Just Ask Yourself…

It’s not about division, judgment, or hate– it’s about commitment, unity, and radical love. Christians belong on the front lines of social injustice, embracing decency and dignity. Christians belong in a relentless army of good will that spreads the Gospel of love and forgiveness as counterpoint to constant headlines that focus on division and hate. Today’s battle over culture and values should challenge us to do more than sit in our comfortable church and nod at what the preacher says. In his book Radical (page 20), David Platt says this: “The gospel does not prompt you to mere reflection; the gospel requires a response. In the process of hearing Jesus, you are compelled to take an honest look at your life, your family, and your church, and not just ask, “What is he saying?” but also ask, “What shall I do?”

So here’s the deal: what have you heard Jesus say? And if you take an honest look at your life, your family, and your church, do you feel pretty good about whether you are following Jesus or not? If you were put on trial for being a Christian, would there be enough evidence to convict you? Peter Lord said, “What you really believe shows in your life every day; all the rest is just Christian talk.”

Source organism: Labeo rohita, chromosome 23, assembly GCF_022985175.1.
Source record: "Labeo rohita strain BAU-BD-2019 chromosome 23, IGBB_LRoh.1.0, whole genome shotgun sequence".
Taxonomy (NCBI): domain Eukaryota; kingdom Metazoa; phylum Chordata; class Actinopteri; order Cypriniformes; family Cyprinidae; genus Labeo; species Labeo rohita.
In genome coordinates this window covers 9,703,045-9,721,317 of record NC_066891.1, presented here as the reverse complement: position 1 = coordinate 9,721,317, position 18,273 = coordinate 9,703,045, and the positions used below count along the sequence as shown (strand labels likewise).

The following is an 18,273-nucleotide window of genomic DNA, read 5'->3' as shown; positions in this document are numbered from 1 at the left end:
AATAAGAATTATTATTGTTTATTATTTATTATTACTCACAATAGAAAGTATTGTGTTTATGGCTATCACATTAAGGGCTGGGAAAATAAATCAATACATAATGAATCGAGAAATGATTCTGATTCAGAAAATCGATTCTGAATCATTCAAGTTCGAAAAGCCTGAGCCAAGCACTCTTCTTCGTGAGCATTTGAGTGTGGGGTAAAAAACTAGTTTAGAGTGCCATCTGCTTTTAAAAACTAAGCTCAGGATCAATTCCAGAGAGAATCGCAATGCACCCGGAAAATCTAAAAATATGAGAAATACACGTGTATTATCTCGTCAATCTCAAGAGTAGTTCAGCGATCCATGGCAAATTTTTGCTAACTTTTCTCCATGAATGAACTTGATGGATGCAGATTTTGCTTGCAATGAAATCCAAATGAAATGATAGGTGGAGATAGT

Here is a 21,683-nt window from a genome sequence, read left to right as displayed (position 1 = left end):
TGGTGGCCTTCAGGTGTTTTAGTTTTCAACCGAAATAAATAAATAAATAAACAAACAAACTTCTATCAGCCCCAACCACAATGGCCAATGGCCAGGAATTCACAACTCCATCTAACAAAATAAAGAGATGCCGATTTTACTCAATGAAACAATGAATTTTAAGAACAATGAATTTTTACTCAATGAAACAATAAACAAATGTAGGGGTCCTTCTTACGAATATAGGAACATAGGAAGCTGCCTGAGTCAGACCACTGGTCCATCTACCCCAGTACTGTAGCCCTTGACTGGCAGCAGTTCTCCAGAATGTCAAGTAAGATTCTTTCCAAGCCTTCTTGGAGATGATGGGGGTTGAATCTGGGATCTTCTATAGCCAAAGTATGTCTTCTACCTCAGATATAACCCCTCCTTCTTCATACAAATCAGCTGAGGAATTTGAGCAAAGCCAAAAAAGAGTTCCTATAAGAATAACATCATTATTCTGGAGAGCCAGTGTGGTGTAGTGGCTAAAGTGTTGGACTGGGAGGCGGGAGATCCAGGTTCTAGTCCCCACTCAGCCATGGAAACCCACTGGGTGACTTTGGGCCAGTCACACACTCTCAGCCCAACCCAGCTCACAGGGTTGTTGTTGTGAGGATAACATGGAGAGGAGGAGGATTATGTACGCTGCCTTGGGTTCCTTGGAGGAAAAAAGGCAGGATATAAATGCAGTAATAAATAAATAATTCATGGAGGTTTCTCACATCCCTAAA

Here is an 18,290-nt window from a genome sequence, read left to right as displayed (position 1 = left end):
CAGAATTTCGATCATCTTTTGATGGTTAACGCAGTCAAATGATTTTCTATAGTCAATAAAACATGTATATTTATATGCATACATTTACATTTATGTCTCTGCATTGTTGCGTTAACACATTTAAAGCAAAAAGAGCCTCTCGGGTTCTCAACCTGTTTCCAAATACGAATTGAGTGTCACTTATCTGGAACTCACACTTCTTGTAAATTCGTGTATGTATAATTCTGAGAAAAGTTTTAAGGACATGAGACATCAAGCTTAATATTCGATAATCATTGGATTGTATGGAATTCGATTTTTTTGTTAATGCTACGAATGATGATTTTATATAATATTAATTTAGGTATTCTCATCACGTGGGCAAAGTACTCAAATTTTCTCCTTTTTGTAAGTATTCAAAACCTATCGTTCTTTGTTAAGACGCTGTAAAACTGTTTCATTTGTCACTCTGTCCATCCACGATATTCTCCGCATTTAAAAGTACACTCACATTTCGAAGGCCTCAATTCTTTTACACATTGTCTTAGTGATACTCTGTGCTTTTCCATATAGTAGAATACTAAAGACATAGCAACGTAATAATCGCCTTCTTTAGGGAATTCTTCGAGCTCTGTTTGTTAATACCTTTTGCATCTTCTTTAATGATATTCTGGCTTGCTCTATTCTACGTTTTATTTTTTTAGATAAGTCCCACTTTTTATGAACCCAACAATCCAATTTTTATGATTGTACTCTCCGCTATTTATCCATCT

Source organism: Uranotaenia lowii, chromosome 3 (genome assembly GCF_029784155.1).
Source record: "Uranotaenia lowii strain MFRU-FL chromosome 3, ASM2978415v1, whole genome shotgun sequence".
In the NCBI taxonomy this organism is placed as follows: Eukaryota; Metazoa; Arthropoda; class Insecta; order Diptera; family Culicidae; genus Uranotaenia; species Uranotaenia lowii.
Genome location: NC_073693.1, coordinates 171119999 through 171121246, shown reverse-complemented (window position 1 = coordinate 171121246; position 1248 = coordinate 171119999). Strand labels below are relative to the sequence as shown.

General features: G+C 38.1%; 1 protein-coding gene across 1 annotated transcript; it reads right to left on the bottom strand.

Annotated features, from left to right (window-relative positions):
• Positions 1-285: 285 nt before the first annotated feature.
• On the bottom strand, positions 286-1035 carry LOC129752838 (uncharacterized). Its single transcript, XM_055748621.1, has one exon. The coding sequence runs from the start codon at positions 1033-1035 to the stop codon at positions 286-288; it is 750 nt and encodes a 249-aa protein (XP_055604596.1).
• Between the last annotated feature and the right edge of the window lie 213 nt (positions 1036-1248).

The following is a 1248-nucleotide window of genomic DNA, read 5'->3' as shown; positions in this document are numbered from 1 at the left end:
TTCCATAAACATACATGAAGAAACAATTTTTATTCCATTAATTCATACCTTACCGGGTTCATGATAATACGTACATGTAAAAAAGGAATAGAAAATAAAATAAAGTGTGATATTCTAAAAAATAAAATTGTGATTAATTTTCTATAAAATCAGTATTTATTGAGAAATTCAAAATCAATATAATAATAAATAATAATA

Your relationship with Christ is not what you THINK about what you believe, or even what you SAY about what you believe—it’s what you DO because you believe. Are you loving anyone enough to confront them with the Gospel? Are you loving your enemies so much that it makes them uncomfortable? Whether you know it or not, you are already in a battle. So gird your loins! Quit you like men! Be strong and courageous. Follow Jesus like you really mean it.

Carry the Sword